Alfred Dunhill Ltd. fancies its lighters the Rolls Royces of the trade. Alfred Dunhill, the London-based company's founder, established a dictum that stated "It must be beautiful, it must be the best of its kind, and it must last." British royals, Winston Churchill, maharajas and other foreign dignitaries are among the customers listed in shop registers past and present.

Two Dunhill lighters are even included in the Guinness Book of World Records. The world's longest lighter is Dunhill's Meter Rule, a late-1930s architectural piece in the form of a silver-plated box. The most expensive lighter fetched £37,500 (approximately $56,535) in 1986. A Dunhill model named the Lighthouse, it consisted of a two-foot-high, 18-karat gold beacon flickering atop a "rock island" crafted from a 112-pound amethyst.

In 1934, Dunhill created a single Dorothy Rose Basket lighter to spark interest in the company. It was a miniature platinum-and-gold basket containing a cluster of 60 rubies, cut in the shape of damask roses. Lifting the basket's handle exposed a lighter nestled inside. The basket has since disappeared and remains the object of an intense, but thus far futile, search.

Another highly sought Dunhill is a 1938 boar's tusk table lighter pictured in the company's catalogue for that year, thought to be a one-of-a-kind item or a very limited edition. No Tusk has been found to date, yet Dunhill collectors continue to look, convinced one may eventually turn up in India.

It is not known just how many of the Tusk and some other Dunhill models were produced, because World War II bombings of London destroyed many of Dunhill's records. What survived is stored in the company's London Archives Collection, including more than 1,200 lighters, advertisements, photographs and catalogues.

This kind of information is invaluable to devotees like Federico Mantero, an Italian silk producer with a collection of about 250 Dunhills. A confessed "gear geek" who also collects British hunting guns and Jaguars, he dissects each of his lighters and documents his findings in technical drawings. He hopes to publish them in a comprehensive Dunhill guidebook. "The most wonderful part of collecting is the very moment you discover something," Mantero says. "The intrigue for me is in the hunt: the research, the foraging and ultimately, the catch. As soon as I buy it and put it on the shelf, it begins to fascinate me less."

Most lighters do remain on the shelf, unused by owners who hanker after only those in the best condition. Because condition generally influences the value of any collectible, a piece found in its original package, unopened, is worth about 30 to 50 percent more. The sturdier the stuff it's made of, the better its chances for surviving intact and remaining in good condition; so lighters made of fragile materials, like glass, are more valuable since they have a lower survival rate. The Massachusetts-based Evans company made a series of lighters with fruit- and egg-shaped enameled cases, that fit into this category. Hand-painted or enameled in the Fabergé style, these strawberries, apples, pears, pineapples, acorns and eggs were produced between 1948 and 1959. A few bananas are rumored to have been made, but none have yet surfaced.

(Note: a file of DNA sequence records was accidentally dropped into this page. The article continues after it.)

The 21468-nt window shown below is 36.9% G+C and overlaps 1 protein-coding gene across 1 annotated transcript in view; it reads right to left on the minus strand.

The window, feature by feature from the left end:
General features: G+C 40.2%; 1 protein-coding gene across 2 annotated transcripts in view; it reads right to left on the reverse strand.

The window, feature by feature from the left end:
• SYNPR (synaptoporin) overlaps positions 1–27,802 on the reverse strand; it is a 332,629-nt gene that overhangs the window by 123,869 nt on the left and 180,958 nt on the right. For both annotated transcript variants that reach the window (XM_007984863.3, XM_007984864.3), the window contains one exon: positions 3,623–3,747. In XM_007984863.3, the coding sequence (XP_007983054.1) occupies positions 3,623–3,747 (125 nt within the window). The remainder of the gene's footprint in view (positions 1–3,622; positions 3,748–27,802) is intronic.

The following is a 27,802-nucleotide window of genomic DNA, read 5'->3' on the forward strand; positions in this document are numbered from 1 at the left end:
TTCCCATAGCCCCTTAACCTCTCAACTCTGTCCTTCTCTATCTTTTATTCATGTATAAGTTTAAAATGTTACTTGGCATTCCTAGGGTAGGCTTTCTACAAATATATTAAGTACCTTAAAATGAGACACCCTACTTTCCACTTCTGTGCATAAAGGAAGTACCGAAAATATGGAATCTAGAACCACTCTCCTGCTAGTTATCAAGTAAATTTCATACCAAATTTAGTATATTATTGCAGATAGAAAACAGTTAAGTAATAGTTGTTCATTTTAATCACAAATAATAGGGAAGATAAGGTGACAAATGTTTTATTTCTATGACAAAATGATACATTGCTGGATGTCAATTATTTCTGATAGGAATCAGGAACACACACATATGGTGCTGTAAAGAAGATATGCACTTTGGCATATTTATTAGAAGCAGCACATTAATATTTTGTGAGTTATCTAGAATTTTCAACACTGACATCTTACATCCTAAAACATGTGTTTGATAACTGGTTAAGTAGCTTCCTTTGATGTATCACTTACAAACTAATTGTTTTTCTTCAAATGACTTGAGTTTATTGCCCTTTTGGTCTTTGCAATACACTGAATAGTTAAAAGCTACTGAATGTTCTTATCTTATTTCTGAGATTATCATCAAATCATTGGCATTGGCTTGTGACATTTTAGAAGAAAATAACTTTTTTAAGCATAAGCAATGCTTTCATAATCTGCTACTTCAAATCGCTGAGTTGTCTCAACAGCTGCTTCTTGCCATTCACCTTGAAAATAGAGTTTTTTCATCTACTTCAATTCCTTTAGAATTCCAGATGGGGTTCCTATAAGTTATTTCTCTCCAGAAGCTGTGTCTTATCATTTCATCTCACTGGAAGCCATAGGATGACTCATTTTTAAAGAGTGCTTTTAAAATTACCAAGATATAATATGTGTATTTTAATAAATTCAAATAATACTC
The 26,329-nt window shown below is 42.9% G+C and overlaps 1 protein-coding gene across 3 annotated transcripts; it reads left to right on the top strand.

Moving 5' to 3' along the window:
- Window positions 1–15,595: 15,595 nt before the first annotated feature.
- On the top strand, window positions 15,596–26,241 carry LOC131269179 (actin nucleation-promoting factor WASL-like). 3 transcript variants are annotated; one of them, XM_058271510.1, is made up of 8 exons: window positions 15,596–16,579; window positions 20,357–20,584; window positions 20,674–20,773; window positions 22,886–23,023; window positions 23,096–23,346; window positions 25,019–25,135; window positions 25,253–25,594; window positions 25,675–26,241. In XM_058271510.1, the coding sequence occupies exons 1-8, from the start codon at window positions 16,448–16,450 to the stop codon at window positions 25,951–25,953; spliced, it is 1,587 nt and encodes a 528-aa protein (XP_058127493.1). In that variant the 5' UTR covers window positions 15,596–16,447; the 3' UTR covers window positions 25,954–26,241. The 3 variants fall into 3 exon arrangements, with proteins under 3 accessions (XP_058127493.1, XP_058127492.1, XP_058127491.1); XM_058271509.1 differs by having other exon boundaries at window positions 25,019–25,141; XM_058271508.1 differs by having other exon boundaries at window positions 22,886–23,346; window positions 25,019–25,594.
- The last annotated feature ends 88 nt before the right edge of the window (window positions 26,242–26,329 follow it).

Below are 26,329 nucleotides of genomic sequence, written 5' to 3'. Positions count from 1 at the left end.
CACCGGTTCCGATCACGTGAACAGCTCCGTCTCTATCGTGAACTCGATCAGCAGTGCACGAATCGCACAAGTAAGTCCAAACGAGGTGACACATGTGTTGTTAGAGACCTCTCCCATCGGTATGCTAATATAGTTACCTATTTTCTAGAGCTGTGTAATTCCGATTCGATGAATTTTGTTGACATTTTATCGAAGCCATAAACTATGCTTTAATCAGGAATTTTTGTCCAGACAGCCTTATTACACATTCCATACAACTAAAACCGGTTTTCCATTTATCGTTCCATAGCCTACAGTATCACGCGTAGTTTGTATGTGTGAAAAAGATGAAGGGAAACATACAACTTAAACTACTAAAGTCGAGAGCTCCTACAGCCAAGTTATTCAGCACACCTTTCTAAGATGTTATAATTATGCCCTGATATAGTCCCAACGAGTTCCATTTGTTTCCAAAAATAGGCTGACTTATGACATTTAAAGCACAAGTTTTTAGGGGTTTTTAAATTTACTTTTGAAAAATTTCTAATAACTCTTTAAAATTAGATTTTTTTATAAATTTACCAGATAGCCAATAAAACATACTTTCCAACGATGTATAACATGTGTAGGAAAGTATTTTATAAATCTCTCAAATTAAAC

Provenance also counts. One New York collector owns lighters that belonged to Ethel Barrymore and Jose Ferrer. Another has a lighter inscribed by Joseph Kennedy, given on Christmas 1927. Sotheby's auctioned Marlene Dietrich's Dunhill. Some devotees create whole collections around this celebrity motif.

Hollywood was a big market for lighters in the glamour-struck 1940s and 1950s. In 1947, there were 147 lighter manufacturers in Los Angeles alone. In Hitchcock's 1951 film, Strangers On a Train, a Ronson Adonis lighter fills half the screen during its moment in the limelight. During the '50s and '60s, it was common practice for performers to give out lighters. They bore the signatures, and occasionally the images, of performers like Andy Williams, Bob Hope, Dean Martin and Jerry Lewis. (Frank Sinatra and Jonathan Winters are collectors themselves.) Local flea markets and antiques fairs in the Los Angeles area are oases for present-day collectors.

Most fine-tune their collections, with some themed around golf, naked women, commemorative events, electric lighters, specific brand names, nineteenth-century mercury-filament cap lighters, American corporate logos, or Zippo U.S. Navy lighters. Not surprisingly, Ugo Beretta, proprietor of the renowned Italian firearms company, specializes in pistol lighters.

Guns and lighters are a frequent match. Fundamental gear for soldiers and sailors in both world wars, lighters provided flames for illumination, rescue beacons, ignition of fires for cooking and warmth and not incidentally, lighting up. Due to frequent dampness, matches were often useless. This is one of the explanations for the proliferation of "trench-art" lighters. These were makeshift models said to have been crafted during the infamous trench warfare of World War I. Cartridge cases, bullets, helmets, coins and other front-line debris were assembled to create rudimentary mechanisms that were highly inventive in design. Trench-art is itself a category of collectibles.

During World War II, both Zippo and Ronson "went to war." Ronson contributed metal hinges used on a particular torpedo bomber, and Zippo sent lighters. The Zippo form has remained virtually unchanged (except for a quarter-inch height reduction) since it first appeared in 1932. The standard chrome cases were made memorable by soldiers who engraved words, recorded itineraries and attached badges and souvenirs to them, customizing their Zippos and providing tidbits of military history as well. The company capitalized on the glowing battlefield reports in postwar advertising campaigns. A 1961 ad picturing a battle-scarred lighter stated, "Ernie Pyle scratched his shortest war story on this Zippo lighter in 1945. It still works today."

Perhaps the present lighter craze is due in part to the disappearance from our daily lives of an object that was once a personal effect--not unlike a wristwatch--reflective of one's identity. Urban Cummings, the Ronson expert with a collection 10,000 strong, speculates, "Wick lighters are something from the past that last. They represent a time, before disposables, when values were different."

Nancy Wolfson writes about style and lives in New York City.

Collector's Guide

MUSEUMS

Alfred Dunhill Archive Collection
60/61 Burlington Arcade, London W1, England
By appointment only, with at least 48 hours notice. Contact:Howard Smith, Archive Controller
phone (44) 71-499-9566 fax (44) 71-499-6471 or (44) 71-522-8037

Lighter Museum of Holland
P.O. Box 27, 5670AA Neunen, The Netherlands
By appointment; contact: Mr. Ad van Weert, Curator
phone (31) 40-833-806
fax (31) 40-523-76

National Lighter Museum
107 South 2nd Street, Guthrie, OK 73044
Contact: Ted and Pat Ballard
phone/fax (405) 282-3025